HR Can Minimize Disaster Risks through These Tips

Essential Role of HR in Disaster Management

Minimizing disaster risks is a top priority of any human resources team. In light of Hurricane Harvey and the coming storms this year, it’s important to have a plan in place when it comes to your employees’ safety. This is doubly important for HR managers who oversee business travelers, along with prevailing wage workers and hourly employees.

The key strategy is to create a proactive natural disaster plan. Instead of scrambling for resources and funds to protect your organization and your employees after a disaster, it’s better to be prepared for any eventuality.

Tips for Minimizing Disaster Risks as HR

1.    Know the Potential Risks.

Generally, there are disaster risks that you can predict depending on the season and natural events. You can also predict the severity of flood impact depending on geographical location and topography. However, the realities of climate change and phenomena like El Niño can make almost any catastrophe possible. Planning for disaster risks now require careful approximation.

You need to be aware of the potential secondary disaster risks. Flooding can bring about mudslides, while severe drought (as in many areas in California) can lead to dangerous wildfires. All of these events can pose risks to your employees and workers.

Keeping up to date with official warnings from State Departments and other government bodies can also help you plan ahead. With the right information, you would know when to redirect the travel or business of your employees, and when to warn your workers.

2.    Plan with Your Employees.

The proactive disaster management plan should also include your employees. They should be educated on emergency procedures. Your employees should also be able to provide some feedback with regard to the risk management protocols.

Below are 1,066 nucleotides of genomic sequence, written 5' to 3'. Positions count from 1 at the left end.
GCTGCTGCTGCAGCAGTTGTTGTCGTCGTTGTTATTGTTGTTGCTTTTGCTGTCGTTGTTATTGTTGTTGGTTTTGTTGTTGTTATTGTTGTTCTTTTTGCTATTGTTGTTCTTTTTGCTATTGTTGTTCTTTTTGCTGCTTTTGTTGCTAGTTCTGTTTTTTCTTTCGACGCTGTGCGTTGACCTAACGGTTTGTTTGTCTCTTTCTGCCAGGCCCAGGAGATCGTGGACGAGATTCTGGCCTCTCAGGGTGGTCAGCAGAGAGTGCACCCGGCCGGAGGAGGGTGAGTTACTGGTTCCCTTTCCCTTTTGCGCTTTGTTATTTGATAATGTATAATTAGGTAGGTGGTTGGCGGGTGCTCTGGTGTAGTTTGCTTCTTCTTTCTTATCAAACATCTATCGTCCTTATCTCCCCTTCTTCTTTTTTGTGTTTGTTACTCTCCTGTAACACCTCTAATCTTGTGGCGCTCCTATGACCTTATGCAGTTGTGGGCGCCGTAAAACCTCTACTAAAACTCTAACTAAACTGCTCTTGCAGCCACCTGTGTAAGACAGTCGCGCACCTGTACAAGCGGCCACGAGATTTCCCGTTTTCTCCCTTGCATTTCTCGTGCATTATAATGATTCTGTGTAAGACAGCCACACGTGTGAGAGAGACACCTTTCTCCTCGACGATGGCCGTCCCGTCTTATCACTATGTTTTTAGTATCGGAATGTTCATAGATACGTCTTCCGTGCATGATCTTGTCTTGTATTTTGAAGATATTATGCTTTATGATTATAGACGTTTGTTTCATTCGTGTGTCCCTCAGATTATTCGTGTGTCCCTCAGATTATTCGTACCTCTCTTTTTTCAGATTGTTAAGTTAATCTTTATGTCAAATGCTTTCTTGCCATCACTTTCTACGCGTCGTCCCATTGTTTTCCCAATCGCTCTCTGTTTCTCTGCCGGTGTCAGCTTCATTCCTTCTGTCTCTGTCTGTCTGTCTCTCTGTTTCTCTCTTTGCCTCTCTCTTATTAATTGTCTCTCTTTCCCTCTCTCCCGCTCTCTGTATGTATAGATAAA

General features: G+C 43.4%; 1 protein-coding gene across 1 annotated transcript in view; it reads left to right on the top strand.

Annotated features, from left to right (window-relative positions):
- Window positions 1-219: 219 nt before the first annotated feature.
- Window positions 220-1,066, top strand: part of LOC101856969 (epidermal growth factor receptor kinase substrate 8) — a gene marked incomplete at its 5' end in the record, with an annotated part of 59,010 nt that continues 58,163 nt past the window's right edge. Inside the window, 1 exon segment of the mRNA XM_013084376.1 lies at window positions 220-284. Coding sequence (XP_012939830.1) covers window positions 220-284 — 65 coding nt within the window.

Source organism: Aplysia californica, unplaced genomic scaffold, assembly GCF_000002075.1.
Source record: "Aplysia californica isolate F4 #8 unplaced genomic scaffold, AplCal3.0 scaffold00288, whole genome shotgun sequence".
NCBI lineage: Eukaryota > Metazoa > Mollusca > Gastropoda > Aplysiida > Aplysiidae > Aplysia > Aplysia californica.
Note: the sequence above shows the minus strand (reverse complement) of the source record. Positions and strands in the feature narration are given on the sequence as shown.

By educating your employees, the impact of disaster could be lessened. Your employees can more quickly and intelligently respond to catastrophes and dangerous situations.

There are many different emergency protocols that can be taught to your employees. It depends on what would suit your environment best. However, these protocols have something in common. They must be easy to remember, and they must be systematic.

3.    Keep Lines of Communication Open.

Your risk management plan should come with the contact details and protocols for NGOs or other organizations that can offer aid.

Lastly, always have a plan for your employees to touch base or contact help/authorities. Something as simple as standardizing the Facebook “Safety Check” feature can go a long way.

Learn More about Human Resources and Disaster Risk Strategies with ARCHER JORDAN

For decades, ARCHER JORDAN has been helping government contractors comply with the Service Contract Act and the Davis Bacon Act through the provision of fringe benefits and workers’ compensation plans. Our experience can help you adjust to the current and future disaster risks that can endanger your business and your employees.

We also offer fringe benefits consultation and trust services. Contact ARCHER JORDAN today!